Auto Industry To Police Driverless Safety, Says UK Minister

Auto Industry To Police Driverless Safety, Says UK Minister

Safety standards for testing driverless vehicles will be left to the automotive industry to police, according to a UK government minister.

This was confirmed by Transport Minister Jesse Norman in an exclusive interview with TU-Automotive regarding his government’s recently published Code of Practice for Automated Vehicle Trialling and the safe deployment of AVs in the country.

The minister discussed a clause in the document which says AV trial operators must show they can conduct trials “safely” and said the government was “leaving it to the industry to decide what they think meets a proper burden of proof” of that safety.

Evidence based standards

Norman said: “There, obviously, are evidential standards if you’ve run particular trials on many, many multiple occasions without safety loss, if you’ve run them across a very high number of different use cases, if you’ve run them in different conditions, if you’ve run them in different weather. There are lots of different things that will build up in due course to an argument that these things should be done with a remote check driver or without a driver in the vehicle. So, there’s a series of things. We’re not going to lay down in advance what counts as credibility. We expect the industry to come forward.”

However, he added that the government would not let operators develop their own safety standards. “We think the industry will develop technologies. We think it will run trials under current law. It will then pitch to run trials under the emerging regulations that we’ve put here for potential driverless trials. We’re going to have to be persuaded that those are very safe and very secure before we’re going to permit that to happen. We’re not going to allow standards to be set by the industry if we don’t think those are extremely safe and secure.”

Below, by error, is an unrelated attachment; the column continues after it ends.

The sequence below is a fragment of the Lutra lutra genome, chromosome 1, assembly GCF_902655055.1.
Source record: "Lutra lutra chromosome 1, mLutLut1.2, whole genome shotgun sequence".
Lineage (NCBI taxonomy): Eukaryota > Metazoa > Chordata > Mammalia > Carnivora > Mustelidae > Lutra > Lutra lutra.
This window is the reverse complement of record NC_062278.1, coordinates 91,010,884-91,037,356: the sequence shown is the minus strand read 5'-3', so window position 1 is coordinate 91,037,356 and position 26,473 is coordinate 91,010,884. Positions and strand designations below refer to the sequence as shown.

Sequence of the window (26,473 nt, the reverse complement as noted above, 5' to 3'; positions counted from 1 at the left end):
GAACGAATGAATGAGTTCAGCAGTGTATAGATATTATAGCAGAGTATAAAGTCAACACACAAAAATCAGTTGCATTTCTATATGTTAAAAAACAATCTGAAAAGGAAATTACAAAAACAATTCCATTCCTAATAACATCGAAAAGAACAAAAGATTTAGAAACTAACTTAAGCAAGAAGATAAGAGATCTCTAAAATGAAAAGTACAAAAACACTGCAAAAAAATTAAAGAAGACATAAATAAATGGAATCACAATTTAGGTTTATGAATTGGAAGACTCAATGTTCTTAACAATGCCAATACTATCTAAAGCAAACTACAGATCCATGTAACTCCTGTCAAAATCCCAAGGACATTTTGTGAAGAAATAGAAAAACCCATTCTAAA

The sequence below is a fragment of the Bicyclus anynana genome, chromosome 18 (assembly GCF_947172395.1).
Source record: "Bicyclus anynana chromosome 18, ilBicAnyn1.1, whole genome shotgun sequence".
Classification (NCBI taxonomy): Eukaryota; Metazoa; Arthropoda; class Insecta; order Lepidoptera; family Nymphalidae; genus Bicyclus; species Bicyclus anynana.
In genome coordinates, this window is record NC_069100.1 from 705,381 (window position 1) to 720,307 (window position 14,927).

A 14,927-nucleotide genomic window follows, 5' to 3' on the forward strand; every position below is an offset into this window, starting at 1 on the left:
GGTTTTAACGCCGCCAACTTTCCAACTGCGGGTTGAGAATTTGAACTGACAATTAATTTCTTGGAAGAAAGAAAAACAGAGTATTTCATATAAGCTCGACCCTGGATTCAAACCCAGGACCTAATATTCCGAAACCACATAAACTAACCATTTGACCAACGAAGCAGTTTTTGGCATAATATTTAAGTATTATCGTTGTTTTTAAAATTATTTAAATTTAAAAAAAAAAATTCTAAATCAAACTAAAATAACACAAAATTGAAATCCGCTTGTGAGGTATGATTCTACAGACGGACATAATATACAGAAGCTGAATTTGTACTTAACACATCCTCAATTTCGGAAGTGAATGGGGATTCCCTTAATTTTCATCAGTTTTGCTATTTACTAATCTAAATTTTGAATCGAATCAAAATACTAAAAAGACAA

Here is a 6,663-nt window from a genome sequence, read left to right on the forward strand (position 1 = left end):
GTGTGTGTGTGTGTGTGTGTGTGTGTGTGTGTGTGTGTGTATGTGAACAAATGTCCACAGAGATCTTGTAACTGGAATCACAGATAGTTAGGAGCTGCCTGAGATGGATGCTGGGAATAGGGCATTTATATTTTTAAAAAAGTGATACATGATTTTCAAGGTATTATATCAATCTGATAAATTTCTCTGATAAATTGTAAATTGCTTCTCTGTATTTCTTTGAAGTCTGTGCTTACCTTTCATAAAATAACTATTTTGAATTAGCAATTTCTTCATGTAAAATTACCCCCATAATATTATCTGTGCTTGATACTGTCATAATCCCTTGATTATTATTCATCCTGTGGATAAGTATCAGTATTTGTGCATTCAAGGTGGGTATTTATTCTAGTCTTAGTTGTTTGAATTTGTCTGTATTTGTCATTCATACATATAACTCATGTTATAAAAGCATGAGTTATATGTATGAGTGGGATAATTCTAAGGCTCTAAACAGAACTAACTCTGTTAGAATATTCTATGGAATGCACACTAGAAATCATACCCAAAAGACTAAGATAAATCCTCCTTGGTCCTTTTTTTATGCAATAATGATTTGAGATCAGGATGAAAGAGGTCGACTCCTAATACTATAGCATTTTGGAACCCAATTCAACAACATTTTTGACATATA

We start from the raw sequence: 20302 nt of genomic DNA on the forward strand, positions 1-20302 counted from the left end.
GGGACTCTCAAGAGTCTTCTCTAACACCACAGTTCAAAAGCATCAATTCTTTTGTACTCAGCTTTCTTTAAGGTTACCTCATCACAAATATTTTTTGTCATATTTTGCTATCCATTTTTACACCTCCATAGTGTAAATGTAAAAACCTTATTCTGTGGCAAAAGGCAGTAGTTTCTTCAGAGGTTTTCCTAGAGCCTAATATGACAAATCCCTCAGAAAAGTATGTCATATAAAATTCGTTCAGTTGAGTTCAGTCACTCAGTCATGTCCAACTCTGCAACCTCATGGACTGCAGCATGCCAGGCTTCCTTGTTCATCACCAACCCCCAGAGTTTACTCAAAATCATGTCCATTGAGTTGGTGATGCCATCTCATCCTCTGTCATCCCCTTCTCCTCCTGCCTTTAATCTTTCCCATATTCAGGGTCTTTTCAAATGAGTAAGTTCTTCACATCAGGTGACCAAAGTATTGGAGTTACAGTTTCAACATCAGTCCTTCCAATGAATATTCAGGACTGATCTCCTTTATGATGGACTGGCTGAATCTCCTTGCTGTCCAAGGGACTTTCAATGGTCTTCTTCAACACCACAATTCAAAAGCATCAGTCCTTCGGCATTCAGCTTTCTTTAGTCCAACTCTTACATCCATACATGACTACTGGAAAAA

He said it was unlikely that his government would be turning its existing codes of practice and guidance for AV trials and cyber-security into legislation soon. “The government and the AV technology organizations, some of which are vehicle companies, some of which aren’t, need to work together on an equal footing where guidance, permissions, legislation, and licenses are validated in advance because of technology breakthroughs that ensure safety and security.”

Uncertain future

Norman admitted that emerging technologies will always bring a certain element of risk yet regulators must be cautious about stifling innovation. He explained: “I don’t think we’re going to be rushing to legislation in this area because the future remains extremely uncertain. We have to just kind of back into it together or advance on a broad front of the industry in order to avoid mistakes and preserve the value of not just security and safety but also, of course, innovation at the same time. If you rush to legislation, you could end up stifling innovation and we’re keen to use legislation as an enabling device as well as to protect other security and safety issues.”

Norman also expressed the view that AVs could be useful to the UK’s rural communities as well as the urban ones in which they are often trialed. He said: “You see use of autonomous features on vehicles when they’re not in urban contexts. In fact, almost always when they’re not because urban contexts create use cases that are too complex for autonomy to be able to deal with.”

“There will be specific services that will be rolled out, I’ve no doubt, as markets develop in rural areas, that we can’t contemplate now and that will be quite different from those in urban areas. I’m personally very interested in the idea of AVs as a support to community transport operations or as a support to devices that allow elderly people and disabled people more personal autonomy or capacity to visit loved ones or to combat loneliness and isolation.”

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